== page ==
Lorentzon spent his own money on developers' salaries, offices, and renting music licenses. They tried to attract investor money, but Lorentzon was not satisfied with the terms with which they were offered to cooperate. Because of these unplanned expenses, Lorentzon's share in Spotify turned out to be the largest. His option was estimated at more than US$ 4 billion;[13] he holds 43.3% voting rights[1] and owns 12.7% shares.[14] Hagnö decided to join in his former colleague's venture, and owns 6.6% of the shares worth US$1.5 billion.

Lorentzon was a chief executive officer from 2006 — 2013 and a chairman of board of directors from 2008 — 2016, until Ek took over these roles.[15] In interviews Ek and Lorentzon claim that they are best friends and there has not been a day since 2006 when they did not speak at least once a day. Lorentzon is responsible for developing the company's future goals and development strategy, budget, salaries,[16] verification of legal and annual financial reports.[17]

Political views[]

In 2013 Lorentzon joined Prince Daniel's Fellowship Project, and visits upper secondary schools, universities, and university colleges around Sweden to inspire young people to get involved in entrepreneurship.[18] In 2016 he was elected as a member of the Royal Swedish Academy of Engineering Sciences under the Department of Education and Research, which promotes contact and exchange between business, research, and government entities.[19]

In April 2013, media scrutiny focused on Lorentzon's relationship with the Swedish tax office. Lorentzon's Spotify and Telia-affiliated companies are situated in offshore financial centres: Rosello is registered in Cyprus and Amaltea is in Luxembourg.[20] In 2005, he re-registered TradeDoubler on Cyprus, reducing his tax payment by $9 million.[11] In 2006 he paid 1.4 million euro in taxes.[21] Spotify was also re-registered by that time in Luxembourg, where income tax is lower. According to media reports, Lorentzon owes the Swedish tax office 6 million euro for 2007–2010, during which he filed a zero-income declaration.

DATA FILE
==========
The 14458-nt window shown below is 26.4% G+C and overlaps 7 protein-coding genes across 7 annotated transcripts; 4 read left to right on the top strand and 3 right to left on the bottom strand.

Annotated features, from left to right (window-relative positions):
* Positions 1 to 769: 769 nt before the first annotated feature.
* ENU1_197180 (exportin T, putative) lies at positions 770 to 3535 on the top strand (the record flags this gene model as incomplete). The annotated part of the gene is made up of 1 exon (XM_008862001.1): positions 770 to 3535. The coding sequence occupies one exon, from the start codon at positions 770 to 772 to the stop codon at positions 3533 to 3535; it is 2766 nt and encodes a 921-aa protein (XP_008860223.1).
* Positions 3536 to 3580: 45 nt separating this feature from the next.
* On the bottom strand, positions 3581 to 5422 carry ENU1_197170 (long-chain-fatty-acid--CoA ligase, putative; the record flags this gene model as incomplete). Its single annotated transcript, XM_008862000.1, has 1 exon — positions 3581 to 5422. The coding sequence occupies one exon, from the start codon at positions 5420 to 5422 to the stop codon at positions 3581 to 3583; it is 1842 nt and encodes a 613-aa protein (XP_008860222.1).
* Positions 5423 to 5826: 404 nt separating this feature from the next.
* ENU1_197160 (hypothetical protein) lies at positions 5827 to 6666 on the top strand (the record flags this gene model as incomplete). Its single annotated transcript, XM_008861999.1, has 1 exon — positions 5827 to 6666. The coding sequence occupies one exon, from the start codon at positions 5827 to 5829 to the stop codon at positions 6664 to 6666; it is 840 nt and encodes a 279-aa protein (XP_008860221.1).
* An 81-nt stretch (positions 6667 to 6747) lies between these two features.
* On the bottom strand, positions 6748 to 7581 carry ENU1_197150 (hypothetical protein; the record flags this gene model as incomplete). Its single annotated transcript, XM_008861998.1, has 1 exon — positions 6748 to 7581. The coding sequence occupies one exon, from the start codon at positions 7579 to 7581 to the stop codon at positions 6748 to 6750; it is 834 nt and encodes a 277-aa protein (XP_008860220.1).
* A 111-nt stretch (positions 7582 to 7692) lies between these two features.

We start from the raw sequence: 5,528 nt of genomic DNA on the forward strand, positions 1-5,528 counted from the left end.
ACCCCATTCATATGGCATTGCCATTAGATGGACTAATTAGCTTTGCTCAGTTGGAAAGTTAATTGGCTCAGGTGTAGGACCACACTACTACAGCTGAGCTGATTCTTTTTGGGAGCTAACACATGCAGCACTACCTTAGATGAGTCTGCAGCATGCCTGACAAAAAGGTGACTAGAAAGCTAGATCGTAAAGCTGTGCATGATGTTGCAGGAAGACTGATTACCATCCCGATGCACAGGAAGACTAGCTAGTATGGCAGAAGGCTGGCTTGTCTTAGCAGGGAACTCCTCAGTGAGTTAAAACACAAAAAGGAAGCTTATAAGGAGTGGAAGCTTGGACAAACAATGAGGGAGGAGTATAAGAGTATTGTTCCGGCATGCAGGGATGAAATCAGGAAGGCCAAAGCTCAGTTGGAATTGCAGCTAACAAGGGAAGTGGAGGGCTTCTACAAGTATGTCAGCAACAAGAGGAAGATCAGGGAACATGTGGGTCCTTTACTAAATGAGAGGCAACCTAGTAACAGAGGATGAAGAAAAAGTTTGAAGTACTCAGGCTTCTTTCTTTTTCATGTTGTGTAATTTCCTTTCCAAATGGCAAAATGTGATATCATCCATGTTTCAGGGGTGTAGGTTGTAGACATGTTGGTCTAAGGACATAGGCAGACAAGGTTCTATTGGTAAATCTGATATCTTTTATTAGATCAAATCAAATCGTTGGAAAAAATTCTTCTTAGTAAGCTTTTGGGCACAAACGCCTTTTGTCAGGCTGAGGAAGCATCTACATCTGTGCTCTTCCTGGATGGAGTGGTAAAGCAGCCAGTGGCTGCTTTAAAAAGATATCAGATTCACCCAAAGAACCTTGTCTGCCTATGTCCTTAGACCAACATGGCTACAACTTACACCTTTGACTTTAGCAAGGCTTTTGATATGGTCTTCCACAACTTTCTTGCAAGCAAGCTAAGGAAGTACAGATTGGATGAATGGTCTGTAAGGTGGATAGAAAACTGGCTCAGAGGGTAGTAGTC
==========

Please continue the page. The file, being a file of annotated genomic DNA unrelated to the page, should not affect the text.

In 2014, Lorentzon was named International Swede of the Year,[22] and in 2015, he was awarded the Affärsbragden (The Business Achievement) from the newspaper Svenska Dagbladet.[23] In the spring of 2015 Lorentzon was given an honorary doctorate at the Chalmers University of Technology.[24][25]

In April 2019 Lorentzon was assigned an immigrants' integration issues expert in a Moderate Party commission New Swedish Model created by Ulf Kristersson.[26][27][28][29]

Personal life[]

Lorentzon was born on 1 April 1969 in the south of Sweden in the village of Åsenhöga, in the Gnosjö region of Småland province.[4] In February 1970,[30] his family moved to Borås, and he grew up in the Hestra quarter.[31] His mother, Brita (born 21 September 1936), worked as a teacher, and his father, Sven,[32] (born 1 July 1932) was an economist. Lorentzon has two older siblings.[33] He has lived in Vasastan, Stockholm, since 2005. He also owns an apartment in the ski resort community of Åre.[33]

Lorentzon has attention deficit hyperactivity disorder.[34]


  1. ^ a b "Bloomberg Billionaires Index: Martin Lorentzon". Bloomberg. Retrieved 12 March 2021.
  2. ^ "Spotifys agenda: Fler låtar i fler länder". Dagens Nyheter. 17 June 2013.
  3. ^ a b "STING Day 2015 Interview with Martin Lorentzon, Spotify". Sting Incubator and Accelerator. 18 May 2015. Retrieved 18 March 2019.